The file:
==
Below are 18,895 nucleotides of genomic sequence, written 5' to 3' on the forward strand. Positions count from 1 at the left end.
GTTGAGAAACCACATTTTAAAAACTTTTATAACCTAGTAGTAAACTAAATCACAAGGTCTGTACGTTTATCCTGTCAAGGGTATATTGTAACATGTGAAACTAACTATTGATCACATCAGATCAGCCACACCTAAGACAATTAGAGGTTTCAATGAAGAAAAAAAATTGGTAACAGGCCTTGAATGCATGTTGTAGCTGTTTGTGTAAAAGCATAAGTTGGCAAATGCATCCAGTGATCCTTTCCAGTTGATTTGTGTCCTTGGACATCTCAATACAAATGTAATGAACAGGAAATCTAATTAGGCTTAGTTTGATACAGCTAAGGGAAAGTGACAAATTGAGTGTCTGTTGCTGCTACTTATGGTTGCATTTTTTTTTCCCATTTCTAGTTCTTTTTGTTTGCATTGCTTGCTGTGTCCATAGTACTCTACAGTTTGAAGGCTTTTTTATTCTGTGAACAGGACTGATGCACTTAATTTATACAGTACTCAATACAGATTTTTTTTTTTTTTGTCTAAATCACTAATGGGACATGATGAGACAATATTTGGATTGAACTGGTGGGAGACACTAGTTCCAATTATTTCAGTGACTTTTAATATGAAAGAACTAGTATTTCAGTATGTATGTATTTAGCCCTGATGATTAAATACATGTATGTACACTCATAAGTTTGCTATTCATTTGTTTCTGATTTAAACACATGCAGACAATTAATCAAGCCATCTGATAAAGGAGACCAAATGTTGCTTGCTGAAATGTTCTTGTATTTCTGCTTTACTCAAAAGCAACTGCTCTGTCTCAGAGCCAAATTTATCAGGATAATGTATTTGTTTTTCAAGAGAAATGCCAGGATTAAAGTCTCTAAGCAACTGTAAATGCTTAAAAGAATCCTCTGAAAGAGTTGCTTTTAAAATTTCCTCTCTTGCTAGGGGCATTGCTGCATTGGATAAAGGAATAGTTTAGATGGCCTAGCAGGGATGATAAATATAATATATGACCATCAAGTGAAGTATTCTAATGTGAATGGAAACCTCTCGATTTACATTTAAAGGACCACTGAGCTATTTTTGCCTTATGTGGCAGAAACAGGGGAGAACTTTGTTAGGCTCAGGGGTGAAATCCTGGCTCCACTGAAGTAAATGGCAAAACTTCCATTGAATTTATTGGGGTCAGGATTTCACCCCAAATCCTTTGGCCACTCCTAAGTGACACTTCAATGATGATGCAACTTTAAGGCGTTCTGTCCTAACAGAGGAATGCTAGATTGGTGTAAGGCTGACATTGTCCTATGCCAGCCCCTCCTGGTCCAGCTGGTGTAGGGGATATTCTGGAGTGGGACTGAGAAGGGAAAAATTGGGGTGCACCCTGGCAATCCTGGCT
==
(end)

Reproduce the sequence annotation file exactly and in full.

Below are 18,895 nucleotides of genomic sequence, written 5' to 3' on the forward strand. Positions count from 1 at the left end.
GTTGAGAAACCACATTTTAAAAACTTTTATAACCTAGTAGTAAACTAAATCACAAGGTCTGTACGTTTATCCTGTCAAGGGTATATTGTAACATGTGAAACTAACTATTGATCACATCAGATCAGCCACACCTAAGACAATTAGAGGTTTCAATGAAGAAAAAAAATTGGTAACAGGCCTTGAATGCATGTTGTAGCTGTTTGTGTAAAAGCATAAGTTGGCAAATGCATCCAGTGATCCTTTCCAGTTGATTTGTGTCCTTGGACATCTCAATACAAATGTAATGAACAGGAAATCTAATTAGGCTTAGTTTGATACAGCTAAGGGAAAGTGACAAATTGAGTGTCTGTTGCTGCTACTTATGGTTGCATTTTTTTTTCCCATTTCTAGTTCTTTTTGTTTGCATTGCTTGCTGTGTCCATAGTACTCTACAGTTTGAAGGCTTTTTTATTCTGTGAACAGGACTGATGCACTTAATTTATACAGTACTCAATACAGATTTTTTTTTTTTTTGTCTAAATCACTAATGGGACATGATGAGACAATATTTGGATTGAACTGGTGGGAGACACTAGTTCCAATTATTTCAGTGACTTTTAATATGAAAGAACTAGTATTTCAGTATGTATGTATTTAGCCCTGATGATTAAATACATGTATGTACACTCATAAGTTTGCTATTCATTTGTTTCTGATTTAAACACATGCAGACAATTAATCAAGCCATCTGATAAAGGAGACCAAATGTTGCTTGCTGAAATGTTCTTGTATTTCTGCTTTACTCAAAAGCAACTGCTCTGTCTCAGAGCCAAATTTATCAGGATAATGTATTTGTTTTTCAAGAGAAATGCCAGGATTAAAGTCTCTAAGCAACTGTAAATGCTTAAAAGAATCCTCTGAAAGAGTTGCTTTTAAAATTTCCTCTCTTGCTAGGGGCATTGCTGCATTGGATAAAGGAATAGTTTAGATGGCCTAGCAGGGATGATAAATATAATATATGACCATCAAGTGAAGTATTCTAATGTGAATGGAAACCTCTCGATTTACATTTAAAGGACCACTGAGCTATTTTTGCCTTATGTGGCAGAAACAGGGGAGAACTTTGTTAGGCTCAGGGGTGAAATCCTGGCTCCACTGAAGTAAATGGCAAAACTTCCATTGAATTTATTGGGGTCAGGATTTCACCCCAAATCCTTTGGCCACTCCTAAGTGACACTTCAATGATGATGCAACTTTAAGGCGTTCTGTCCTAACAGAGGAATGCTAGATTGGTGTAAGGCTGACATTGTCCTATGCCAGCCCCTCCTGGTCCAGCTGGTGTAGGGGATATTCTGGAGTGGGACTGAGAAGGGAAAAATTGGGGTGCACCCTGGCAATCCTGGCT